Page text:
In order for a relationship to succeed it must be nurtured. Resources should be poured into the bond to ensure it flourishes, hopefully preventing it from crumbling over time.
At Wellbridge, a health club company based out of Denver, Colorado, no relationship is more important than that between the business and its customers.
“Members come to Wellbridge for the reputation and the tradition the name carries in the community,” said JoAnna Masloski, the COO of Wellbridge. “This status was built through a variety of activities, quality programming, first-rate amenities and because the members and associates share a passion for an active lifestyle.”
Wellbridge’s relationship with its members is rooted in three standards of service: results, hospitality and community. Although Wellbridge has 21 clubs spanning nine different brands, these standards are held at each individual location, whether it’s Colorado Athletic Club or New Mexico Sports & Wellness.
Those standards make up what Masloski called “The Wellbridge Experience.”
One important component of “The Wellbridge Experience” is results. And, that starts with member onboarding.
“With onboarding, everything we’re trying to achieve is helping them adhere to a program and meet their goals,” said Amy Thompson, the national director of personal training for Wellbridge. “So when we talk about results, naturally that’s different for every single person, and we feel it’s our job to truly understand what the person is there for, whether it is a performance goal, a weight loss goal, a corrective issue, health reasons or simply lifestyle.”
To truly understand what a member is searching for, each new member is enrolled in an initial coaching session with a personal trainer. The intent is to engage them in their goals, no matter what area of health and fitness they’re interested in.
“If they go to that coaching session and say, ‘I’m interested in tennis, or I’m interested in group fitness,’ our trainers are capable and invested in getting them engaged [in that activity],” explained Masloski.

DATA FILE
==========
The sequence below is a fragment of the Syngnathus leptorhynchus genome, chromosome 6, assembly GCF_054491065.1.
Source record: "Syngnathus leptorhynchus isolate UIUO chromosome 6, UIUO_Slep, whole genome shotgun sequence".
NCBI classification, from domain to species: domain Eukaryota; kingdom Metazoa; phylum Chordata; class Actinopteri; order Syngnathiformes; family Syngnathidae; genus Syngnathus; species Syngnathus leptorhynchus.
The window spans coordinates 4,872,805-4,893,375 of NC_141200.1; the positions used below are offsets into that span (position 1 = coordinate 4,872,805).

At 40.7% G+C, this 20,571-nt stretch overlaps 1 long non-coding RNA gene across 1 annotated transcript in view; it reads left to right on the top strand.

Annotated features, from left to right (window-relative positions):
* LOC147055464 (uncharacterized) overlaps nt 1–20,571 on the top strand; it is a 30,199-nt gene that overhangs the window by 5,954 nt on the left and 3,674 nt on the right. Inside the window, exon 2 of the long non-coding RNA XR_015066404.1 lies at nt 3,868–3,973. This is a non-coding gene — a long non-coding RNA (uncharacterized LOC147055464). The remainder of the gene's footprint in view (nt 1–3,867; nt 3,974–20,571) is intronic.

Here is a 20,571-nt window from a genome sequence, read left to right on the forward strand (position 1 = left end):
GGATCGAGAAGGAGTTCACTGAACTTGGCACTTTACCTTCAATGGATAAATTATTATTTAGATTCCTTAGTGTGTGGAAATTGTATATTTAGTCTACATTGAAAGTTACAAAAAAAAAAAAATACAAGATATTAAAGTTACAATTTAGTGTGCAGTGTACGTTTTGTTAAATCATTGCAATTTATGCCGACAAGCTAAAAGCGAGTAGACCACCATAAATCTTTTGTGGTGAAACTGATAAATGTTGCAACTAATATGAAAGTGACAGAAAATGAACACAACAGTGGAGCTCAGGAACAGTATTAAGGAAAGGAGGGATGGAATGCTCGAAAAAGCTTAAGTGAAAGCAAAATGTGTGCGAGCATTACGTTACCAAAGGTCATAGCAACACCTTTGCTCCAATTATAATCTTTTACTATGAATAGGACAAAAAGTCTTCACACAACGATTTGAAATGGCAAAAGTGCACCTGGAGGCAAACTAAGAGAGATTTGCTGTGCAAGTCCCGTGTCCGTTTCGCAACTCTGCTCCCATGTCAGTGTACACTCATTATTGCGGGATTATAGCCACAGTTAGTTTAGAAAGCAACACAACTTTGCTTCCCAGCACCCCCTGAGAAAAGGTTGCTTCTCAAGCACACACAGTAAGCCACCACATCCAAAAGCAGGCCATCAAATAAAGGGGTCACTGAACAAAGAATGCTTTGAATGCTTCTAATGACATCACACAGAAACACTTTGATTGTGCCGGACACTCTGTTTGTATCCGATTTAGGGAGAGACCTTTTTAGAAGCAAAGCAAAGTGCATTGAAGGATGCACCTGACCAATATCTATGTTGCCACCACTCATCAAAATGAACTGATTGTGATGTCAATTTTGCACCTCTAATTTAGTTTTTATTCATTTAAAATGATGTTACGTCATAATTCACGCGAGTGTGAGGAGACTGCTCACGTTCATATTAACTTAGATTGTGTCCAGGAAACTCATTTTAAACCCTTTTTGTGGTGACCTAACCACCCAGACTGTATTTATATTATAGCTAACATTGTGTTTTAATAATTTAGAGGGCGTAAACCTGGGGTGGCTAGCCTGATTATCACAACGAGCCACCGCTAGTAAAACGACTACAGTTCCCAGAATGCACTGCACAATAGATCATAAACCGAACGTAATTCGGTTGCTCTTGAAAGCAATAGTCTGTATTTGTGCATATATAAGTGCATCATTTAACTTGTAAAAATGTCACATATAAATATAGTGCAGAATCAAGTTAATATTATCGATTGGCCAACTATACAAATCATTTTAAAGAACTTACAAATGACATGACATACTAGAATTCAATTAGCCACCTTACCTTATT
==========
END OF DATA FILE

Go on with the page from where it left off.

As a part of onboarding, building a close relationship with the member is also key. Wellbridge’s staff go above and beyond to ensure members reach the results they desire.
For example, as a part of the Well Start Program, which receives referrals from medical professionals, staff will meet new clients at their cars, and walk them directly into the building to ensure they feel comfortable. An employee also calls before the member’s workout to remind them what to wear and answer any questions they have. Finally, a call is made after their session to check in on how it went.
“Everything starts with getting to know our members better to connect and engage, because that’s when you can truly help them to reach their result,” said Thompson.
In addition, Thompson added that to truly help members earn results, you in turn have to earn their trust. “It’s a very personal business,” she said. “People share a great deal with us, whereas other businesses they may not. So to be able to impact someone’s life, it all starts with trust. For any fitness professional, that’s the basis of everything we do — trust.”
A second important component of “The Wellbridge Experience” is hospitality. The company works closely with front desk teammates to ensure they make a positive first and lasting impression with members. “We want that person walking into our clubs feeling this is truly home away from home,” said Tom LaCasse, the Wellbridge experience and training manager.
To accomplish this, Wellbridge utilizes one-on-one coaching and role playing with staff. However, the goal of the training isn’t to force employees to give canned responses to members. Instead, Wellbridge wants each employee to provide a response that is tailored to the member, personally.
“For example, if we have a member who is walking in the door and they’re carrying a yoga mat, our front desk teammates might say, ‘Good morning, great to see you in the club. Your yoga instructor Lori just walked in, and she’s absolutely fabulous. Have a great class,’” explained LaCasse. “We make each interaction unique to that particular individual. And we want to make sure they feel that way every single visit.”